From the Conclusions of the report, “Academic Freedom and Tenure: The University of South Maine” of May, 2015:
- In terminating the appointments of sixty of the 250 full-time faculty members and eliminating, reducing, or consolidating numerous academic programs, allegedly on financial grounds, the administration of the University of Southern Maine acted in flagrant violation of the joint 1940 Statement of Principles on Academic Freedom and Tenure and its requirement that when terminations are attributed to financial exigency, that condition must be demonstrably bona fide.
- The administration’s actions disregarded the major provisions of Regulations 4c (Financial Exigency) and 4d (Discontinuance of Program or Department for Educational Reasons) of the Association’s derivative Recommended Institutional Regulations on Academic Freedom and Tenure, with the sole exception of the provision on severance salary, where the collective bargaining agreement required that tenured faculty members notified of retrenchment continue to be paid for a year and a half.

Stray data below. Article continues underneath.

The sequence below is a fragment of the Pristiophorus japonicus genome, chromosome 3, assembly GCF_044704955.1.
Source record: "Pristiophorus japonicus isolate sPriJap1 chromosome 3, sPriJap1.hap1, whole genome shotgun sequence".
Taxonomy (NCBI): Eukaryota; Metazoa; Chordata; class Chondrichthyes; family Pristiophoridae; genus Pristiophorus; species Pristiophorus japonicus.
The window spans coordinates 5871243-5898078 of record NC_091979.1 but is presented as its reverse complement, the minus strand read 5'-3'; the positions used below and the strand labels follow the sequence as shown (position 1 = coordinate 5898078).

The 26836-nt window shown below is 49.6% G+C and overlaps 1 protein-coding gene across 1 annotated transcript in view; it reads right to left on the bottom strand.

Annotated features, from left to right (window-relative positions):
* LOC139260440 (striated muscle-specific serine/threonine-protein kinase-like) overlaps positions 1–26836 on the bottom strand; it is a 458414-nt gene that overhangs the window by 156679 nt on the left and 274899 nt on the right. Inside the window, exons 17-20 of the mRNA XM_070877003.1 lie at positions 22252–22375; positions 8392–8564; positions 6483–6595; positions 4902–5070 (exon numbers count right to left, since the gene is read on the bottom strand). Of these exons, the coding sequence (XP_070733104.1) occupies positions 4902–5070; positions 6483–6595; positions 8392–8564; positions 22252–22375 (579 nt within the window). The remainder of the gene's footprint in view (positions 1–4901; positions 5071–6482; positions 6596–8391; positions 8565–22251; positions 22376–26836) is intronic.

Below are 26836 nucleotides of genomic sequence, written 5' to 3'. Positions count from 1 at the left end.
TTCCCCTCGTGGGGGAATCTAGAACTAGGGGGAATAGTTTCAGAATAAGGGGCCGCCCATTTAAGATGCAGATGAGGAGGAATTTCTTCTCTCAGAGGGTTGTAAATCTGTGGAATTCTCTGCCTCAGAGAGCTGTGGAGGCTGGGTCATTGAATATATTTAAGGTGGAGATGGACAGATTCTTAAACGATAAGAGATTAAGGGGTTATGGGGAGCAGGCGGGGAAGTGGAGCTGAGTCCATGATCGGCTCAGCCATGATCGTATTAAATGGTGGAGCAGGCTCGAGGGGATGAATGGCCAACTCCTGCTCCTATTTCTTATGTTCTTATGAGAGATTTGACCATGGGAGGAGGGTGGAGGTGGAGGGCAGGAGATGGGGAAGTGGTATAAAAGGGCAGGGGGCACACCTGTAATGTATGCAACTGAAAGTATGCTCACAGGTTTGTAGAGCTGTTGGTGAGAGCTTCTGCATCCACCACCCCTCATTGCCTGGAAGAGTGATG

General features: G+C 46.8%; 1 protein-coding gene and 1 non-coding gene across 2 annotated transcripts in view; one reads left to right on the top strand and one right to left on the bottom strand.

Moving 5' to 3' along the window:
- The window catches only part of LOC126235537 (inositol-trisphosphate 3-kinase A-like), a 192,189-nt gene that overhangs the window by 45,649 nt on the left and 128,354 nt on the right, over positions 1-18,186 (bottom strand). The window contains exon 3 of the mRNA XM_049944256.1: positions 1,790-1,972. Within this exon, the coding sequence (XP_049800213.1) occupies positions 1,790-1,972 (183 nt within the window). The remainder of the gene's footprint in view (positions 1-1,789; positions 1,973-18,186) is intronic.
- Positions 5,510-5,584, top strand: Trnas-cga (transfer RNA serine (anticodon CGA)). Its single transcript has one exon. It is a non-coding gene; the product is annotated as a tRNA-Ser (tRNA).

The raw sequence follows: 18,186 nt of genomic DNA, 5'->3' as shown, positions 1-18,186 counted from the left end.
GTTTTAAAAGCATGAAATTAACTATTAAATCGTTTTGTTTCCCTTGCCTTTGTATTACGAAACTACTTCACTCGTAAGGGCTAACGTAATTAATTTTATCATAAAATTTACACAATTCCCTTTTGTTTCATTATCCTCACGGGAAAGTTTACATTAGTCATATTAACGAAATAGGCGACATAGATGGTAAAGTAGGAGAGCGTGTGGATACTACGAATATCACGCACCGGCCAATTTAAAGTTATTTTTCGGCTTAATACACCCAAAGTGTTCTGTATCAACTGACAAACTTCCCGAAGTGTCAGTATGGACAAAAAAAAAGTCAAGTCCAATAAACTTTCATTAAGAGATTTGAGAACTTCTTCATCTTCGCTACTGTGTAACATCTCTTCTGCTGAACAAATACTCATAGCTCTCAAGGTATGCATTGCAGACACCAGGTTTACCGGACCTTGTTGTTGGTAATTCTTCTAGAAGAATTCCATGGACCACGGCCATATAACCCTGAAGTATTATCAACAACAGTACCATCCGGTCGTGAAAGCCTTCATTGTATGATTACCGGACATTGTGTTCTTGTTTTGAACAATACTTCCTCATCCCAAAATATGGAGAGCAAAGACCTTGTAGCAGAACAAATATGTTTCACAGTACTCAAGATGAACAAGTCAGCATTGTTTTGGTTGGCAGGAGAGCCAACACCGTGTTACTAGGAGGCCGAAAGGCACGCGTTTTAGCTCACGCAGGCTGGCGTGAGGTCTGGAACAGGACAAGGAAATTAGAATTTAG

- The administration also acted in brazen disregard of key provisions of the Statement on Government of Colleges and Universities, despite reference to this fundamental document in the preambles to the governance constitution of USM. Moreover, the bylaws of the senate state that “the administrative officers of the university should consult with the faculty and rely on advice and assistance from the faculty in the performance of their administrative responsibilities, particularly where administrative officers are called upon to make decisions bearing directly on the central academic functions of the faculty.” In its pattern of confining its communications with the faculty on programmatic matters to announcement of accomplished fact, the administration has ignored not only AAUP-supported governance standards but also its own published statements. The program closures at USM are not merely matters of bookkeeping; they impinge on matters of curriculum and instruction, for which the faculty should always have primary responsibility. The administration’s ignoring the faculty senate, repeatedly and apparently deliberately, is at odds with generally accepted norms of academic governance in American higher education.